- Fender has an excellent reputation for their high-quality guitar accessories
- Available in black, silver, gold, and red
- Dual design
- Color-coordinated disks
- The product is made out of plastic which can feel a bit tacky, although its representative of the cheap price
Miwayer Guitar Strap Locks
My next product recommendation simply has to be the Miwayer Guitar Strap Locks – I own a pair of these, and I do not have a single bad thing to say about them. They feature an excellent metallic dual design complete with a quick-release button, and frankly, they look and feel amazing. They’re easy to attach and come in black, silver, and golden colors, and they are also sold in single and dual pairs.
I purchased them years ago in a single pair, but little did I know that the company heavily discounts them when you buy them in double pairs. I wish I had known this at the time as it’s the only strap lock that I have consistently used… an outstanding product!
- High-quality metal material
- Comes in both pairs and double pairs at a discount
- Available in gold, black, and silver
- Dual design with quick-release button
- Miwayer is not a very well known brand, although from what I have tested, their products are still very high quality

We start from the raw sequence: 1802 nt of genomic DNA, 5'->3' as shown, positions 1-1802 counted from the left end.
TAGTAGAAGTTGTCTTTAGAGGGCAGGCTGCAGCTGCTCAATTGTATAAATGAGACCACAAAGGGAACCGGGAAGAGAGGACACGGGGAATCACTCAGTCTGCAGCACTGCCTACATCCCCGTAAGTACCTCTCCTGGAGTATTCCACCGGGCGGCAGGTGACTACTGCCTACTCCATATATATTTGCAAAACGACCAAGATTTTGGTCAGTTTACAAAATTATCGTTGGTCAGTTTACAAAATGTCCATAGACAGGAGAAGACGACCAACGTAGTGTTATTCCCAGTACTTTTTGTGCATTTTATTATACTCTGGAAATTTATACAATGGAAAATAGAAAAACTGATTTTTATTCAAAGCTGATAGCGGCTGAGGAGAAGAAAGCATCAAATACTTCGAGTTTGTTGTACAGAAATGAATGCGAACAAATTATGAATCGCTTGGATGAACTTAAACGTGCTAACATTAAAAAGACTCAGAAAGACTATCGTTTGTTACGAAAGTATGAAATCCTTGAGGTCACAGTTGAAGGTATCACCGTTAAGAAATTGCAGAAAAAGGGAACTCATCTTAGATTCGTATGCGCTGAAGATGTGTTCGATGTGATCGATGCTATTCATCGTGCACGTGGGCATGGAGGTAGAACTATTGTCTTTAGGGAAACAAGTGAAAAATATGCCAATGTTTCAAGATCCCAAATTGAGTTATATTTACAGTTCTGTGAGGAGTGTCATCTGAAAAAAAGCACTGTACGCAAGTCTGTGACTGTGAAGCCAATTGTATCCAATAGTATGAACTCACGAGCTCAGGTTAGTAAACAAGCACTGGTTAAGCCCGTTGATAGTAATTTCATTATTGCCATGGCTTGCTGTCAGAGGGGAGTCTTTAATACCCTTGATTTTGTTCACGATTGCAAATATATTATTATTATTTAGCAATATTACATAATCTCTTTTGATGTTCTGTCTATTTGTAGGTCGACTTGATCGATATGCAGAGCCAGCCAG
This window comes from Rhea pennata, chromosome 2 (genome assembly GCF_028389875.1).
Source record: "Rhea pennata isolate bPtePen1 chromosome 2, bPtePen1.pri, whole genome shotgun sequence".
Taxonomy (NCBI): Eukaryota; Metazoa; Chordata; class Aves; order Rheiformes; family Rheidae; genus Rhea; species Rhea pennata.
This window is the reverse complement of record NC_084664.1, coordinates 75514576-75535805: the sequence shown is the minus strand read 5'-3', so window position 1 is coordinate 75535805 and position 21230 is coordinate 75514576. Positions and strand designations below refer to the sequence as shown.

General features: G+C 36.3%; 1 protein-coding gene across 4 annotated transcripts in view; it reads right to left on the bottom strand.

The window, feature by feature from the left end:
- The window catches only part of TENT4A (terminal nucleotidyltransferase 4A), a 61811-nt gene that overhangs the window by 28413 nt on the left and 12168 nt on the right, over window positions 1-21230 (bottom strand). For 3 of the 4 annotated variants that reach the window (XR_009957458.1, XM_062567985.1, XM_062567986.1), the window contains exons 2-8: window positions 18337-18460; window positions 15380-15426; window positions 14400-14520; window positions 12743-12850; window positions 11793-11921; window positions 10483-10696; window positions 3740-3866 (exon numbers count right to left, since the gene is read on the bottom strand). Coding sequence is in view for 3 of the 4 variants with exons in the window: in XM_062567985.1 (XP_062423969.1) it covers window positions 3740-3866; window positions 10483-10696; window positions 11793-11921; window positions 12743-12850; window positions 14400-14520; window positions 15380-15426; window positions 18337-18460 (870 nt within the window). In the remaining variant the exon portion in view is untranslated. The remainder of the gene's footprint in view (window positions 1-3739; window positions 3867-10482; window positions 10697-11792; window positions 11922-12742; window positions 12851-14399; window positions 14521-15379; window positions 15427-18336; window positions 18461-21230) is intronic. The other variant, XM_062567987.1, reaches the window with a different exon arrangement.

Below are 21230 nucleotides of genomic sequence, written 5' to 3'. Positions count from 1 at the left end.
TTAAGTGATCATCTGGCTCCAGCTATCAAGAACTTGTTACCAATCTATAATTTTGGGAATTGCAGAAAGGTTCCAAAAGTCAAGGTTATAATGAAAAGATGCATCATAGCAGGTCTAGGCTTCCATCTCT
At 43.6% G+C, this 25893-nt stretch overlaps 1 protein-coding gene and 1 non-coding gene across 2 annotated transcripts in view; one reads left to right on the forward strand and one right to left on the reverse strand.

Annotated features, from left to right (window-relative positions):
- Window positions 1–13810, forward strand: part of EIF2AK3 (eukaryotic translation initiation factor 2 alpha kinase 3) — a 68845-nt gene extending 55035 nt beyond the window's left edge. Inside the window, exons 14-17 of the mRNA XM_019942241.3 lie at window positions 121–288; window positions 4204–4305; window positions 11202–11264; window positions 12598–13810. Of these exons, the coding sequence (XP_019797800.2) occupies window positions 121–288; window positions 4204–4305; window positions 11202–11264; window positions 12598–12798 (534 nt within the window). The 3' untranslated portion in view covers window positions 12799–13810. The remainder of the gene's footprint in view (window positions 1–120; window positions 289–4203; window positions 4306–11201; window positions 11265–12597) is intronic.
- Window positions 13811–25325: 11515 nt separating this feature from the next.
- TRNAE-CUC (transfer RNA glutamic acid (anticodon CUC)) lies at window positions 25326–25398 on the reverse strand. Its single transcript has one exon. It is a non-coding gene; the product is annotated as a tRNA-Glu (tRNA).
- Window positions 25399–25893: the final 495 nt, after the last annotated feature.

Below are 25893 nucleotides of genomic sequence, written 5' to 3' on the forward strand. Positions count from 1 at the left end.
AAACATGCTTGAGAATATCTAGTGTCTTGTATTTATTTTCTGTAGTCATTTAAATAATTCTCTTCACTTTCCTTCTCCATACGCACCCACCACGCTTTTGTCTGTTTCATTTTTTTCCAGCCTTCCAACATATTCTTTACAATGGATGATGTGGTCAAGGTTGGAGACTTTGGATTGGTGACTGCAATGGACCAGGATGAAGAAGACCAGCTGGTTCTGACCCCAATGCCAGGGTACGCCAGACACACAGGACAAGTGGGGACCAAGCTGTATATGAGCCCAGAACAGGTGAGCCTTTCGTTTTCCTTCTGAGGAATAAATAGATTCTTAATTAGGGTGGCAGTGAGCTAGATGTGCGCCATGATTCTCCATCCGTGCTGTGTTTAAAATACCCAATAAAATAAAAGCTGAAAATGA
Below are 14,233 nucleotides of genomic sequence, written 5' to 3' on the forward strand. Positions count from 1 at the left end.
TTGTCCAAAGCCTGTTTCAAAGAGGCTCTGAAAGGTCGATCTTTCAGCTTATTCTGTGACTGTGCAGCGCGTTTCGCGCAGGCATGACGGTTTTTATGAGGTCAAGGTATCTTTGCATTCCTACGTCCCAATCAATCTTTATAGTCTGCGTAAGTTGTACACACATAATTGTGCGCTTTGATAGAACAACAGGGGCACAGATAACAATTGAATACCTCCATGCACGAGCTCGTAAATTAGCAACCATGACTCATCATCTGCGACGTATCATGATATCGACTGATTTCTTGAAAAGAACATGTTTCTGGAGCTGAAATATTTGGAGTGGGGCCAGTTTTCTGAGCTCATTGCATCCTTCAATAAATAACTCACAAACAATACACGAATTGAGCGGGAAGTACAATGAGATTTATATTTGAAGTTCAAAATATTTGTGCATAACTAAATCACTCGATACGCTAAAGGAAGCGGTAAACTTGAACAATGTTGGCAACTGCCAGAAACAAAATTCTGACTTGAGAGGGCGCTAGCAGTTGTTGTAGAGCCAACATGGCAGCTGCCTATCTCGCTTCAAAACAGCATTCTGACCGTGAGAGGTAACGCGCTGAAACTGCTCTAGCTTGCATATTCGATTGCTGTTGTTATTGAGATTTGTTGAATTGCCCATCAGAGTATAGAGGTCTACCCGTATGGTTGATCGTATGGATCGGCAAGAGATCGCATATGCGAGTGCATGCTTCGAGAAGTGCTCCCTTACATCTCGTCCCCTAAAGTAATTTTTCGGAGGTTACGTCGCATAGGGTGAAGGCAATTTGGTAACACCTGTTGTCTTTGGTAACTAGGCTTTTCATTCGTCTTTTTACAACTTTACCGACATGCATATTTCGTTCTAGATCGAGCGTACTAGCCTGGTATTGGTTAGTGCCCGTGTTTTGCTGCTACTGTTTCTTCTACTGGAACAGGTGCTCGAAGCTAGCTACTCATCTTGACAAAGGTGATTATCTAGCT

Schaller Strap Locks
I thought I’d provide some more high-end options for the next few recommendations on this list, starting with the Schaller Strap Locks. Take a quick look at this product online, and you’ll see what I mean – they are certainly quite expensive, but they are stunning. Not only are they produced in nickel, chrome, gold, and black chrome, but they are packaged beautifully.
The quality is insanely good; they work like a dream (according to the 1,280 5/5 Amazon reviews) and supposedly have a silent and smooth functionality. The only real downside here is that they are costly compared to other options that I have recommended. However, if you’re looking to nail the aesthetic while grabbing something that works beautifully and is willing to spend the cash for it, in that case, this is a fantastic product to consider.
- Stunning metal dual designs with silent, quick release functionality
- Comes in four metallic designs – nickel, chrome, gold, and black chrome
- The package it comes in is beautifully designed
- The only real con here is the price, which may be significantly more than you are willing to spend on a pair of strap locks
Dunlop SLS1501N Straplok
If that last recommendation made your eyes water a bit, don’t worry. There are more affordable yet high-end options, such as the Dunlop SLS1501N Straplok. This handy strap lock comes with everything you need, from a dual design quick release system, nickel, brass, gold, and black colors, and an easy installation process.
However, my favorite thing about this strap lock is that it often comes bundled with other items, such as the Snark Clip-On Tuner, the Ernie Ball guitar strap, or the MusicNomad F-ONE Oil Cleaner! It’s a fantastic strap lock as it is. Still, these optional bundles make it a great option to fill in any gaps in your guitar accessory inventory!
- Dual design with quick release